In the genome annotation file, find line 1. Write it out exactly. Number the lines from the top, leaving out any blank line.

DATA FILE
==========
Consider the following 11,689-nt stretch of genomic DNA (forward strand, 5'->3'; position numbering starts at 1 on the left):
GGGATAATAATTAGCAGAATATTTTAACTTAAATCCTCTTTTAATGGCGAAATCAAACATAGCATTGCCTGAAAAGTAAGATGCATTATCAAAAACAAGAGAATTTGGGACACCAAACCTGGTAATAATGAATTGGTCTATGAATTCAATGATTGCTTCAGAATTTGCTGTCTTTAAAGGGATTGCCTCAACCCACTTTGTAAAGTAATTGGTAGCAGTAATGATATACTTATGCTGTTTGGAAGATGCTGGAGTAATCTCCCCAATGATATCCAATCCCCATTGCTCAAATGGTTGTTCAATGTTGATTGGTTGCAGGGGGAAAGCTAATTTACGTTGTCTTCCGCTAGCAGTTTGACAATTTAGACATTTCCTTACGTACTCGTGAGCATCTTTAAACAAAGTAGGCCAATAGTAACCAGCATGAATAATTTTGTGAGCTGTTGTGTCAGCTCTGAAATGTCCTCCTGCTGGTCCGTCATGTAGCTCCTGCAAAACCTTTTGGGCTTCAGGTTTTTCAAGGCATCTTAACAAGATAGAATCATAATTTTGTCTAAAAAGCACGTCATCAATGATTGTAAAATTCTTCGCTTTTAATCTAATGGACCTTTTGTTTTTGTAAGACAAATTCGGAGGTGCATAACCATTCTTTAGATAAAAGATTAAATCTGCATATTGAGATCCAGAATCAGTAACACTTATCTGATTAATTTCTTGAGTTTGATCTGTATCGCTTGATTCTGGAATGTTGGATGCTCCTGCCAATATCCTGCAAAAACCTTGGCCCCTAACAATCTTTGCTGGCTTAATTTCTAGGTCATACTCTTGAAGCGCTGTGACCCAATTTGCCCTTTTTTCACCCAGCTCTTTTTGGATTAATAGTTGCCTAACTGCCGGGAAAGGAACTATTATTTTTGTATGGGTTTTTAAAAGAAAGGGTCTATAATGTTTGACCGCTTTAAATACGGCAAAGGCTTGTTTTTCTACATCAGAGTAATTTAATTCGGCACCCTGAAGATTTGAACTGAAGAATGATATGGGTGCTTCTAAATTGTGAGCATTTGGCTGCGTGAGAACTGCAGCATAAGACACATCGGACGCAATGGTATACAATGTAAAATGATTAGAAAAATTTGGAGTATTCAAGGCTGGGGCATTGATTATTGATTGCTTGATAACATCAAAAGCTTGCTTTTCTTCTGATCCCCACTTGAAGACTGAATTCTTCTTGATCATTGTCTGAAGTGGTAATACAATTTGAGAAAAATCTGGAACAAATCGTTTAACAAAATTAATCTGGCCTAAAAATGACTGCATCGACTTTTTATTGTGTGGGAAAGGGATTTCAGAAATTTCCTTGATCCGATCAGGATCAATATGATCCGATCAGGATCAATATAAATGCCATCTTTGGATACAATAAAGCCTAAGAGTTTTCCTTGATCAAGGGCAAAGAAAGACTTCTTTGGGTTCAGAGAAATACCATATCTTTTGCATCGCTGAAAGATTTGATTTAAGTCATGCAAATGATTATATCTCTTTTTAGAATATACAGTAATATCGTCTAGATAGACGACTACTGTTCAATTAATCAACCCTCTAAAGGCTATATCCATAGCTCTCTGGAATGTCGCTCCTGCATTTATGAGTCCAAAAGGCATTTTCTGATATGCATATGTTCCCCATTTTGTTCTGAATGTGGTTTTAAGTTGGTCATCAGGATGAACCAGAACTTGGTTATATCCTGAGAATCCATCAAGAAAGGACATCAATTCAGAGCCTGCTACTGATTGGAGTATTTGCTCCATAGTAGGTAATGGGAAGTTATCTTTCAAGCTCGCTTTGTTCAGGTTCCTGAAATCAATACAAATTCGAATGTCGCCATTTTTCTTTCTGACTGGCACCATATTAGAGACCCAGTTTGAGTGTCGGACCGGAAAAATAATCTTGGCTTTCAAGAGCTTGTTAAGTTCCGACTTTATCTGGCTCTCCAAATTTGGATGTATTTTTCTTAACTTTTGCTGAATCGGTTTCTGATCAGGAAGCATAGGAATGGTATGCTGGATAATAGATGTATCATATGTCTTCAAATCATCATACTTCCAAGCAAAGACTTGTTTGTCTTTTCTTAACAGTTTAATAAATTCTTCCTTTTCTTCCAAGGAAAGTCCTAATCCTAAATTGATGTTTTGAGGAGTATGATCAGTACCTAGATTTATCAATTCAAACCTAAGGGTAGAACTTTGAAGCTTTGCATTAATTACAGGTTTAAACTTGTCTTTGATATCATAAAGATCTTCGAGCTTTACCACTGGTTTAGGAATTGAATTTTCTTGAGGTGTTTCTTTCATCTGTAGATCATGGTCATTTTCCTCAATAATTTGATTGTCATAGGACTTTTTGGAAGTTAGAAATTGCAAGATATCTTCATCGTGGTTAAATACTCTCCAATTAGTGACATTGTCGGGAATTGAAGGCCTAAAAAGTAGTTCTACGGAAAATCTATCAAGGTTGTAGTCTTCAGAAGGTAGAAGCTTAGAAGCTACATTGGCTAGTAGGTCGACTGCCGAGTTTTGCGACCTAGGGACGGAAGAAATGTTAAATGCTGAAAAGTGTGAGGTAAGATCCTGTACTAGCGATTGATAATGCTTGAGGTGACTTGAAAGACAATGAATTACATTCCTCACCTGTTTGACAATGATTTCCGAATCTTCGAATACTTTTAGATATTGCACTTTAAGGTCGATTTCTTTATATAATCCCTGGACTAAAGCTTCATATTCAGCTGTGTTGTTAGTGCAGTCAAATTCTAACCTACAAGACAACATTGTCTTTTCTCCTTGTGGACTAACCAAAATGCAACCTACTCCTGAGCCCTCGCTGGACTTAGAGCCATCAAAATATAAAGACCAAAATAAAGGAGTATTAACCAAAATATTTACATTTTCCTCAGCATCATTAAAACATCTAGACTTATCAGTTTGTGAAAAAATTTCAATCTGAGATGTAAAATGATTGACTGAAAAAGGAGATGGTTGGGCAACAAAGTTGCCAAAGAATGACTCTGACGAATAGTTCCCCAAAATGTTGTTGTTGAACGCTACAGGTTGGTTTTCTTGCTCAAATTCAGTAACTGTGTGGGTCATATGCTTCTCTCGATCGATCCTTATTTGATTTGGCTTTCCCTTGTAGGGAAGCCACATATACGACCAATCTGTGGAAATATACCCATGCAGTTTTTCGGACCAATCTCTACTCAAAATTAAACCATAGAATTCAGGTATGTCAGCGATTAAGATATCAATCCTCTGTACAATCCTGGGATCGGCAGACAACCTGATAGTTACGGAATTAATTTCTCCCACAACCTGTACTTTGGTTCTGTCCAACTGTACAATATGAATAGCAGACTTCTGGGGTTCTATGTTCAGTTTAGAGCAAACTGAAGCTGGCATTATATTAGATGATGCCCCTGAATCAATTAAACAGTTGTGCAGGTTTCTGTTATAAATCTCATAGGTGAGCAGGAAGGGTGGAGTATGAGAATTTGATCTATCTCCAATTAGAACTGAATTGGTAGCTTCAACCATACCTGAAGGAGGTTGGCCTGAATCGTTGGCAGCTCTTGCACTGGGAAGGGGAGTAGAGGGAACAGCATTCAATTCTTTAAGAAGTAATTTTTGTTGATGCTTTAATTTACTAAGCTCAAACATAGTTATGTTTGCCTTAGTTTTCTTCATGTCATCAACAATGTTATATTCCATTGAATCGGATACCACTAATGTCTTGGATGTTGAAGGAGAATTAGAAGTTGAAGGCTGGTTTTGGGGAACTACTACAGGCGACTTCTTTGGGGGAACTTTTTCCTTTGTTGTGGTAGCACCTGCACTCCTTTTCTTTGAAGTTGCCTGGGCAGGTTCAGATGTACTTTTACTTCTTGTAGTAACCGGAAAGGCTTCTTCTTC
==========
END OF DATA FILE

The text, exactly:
Consider the following 11,689-nt stretch of genomic DNA (forward strand, 5'->3'; position numbering starts at 1 on the left):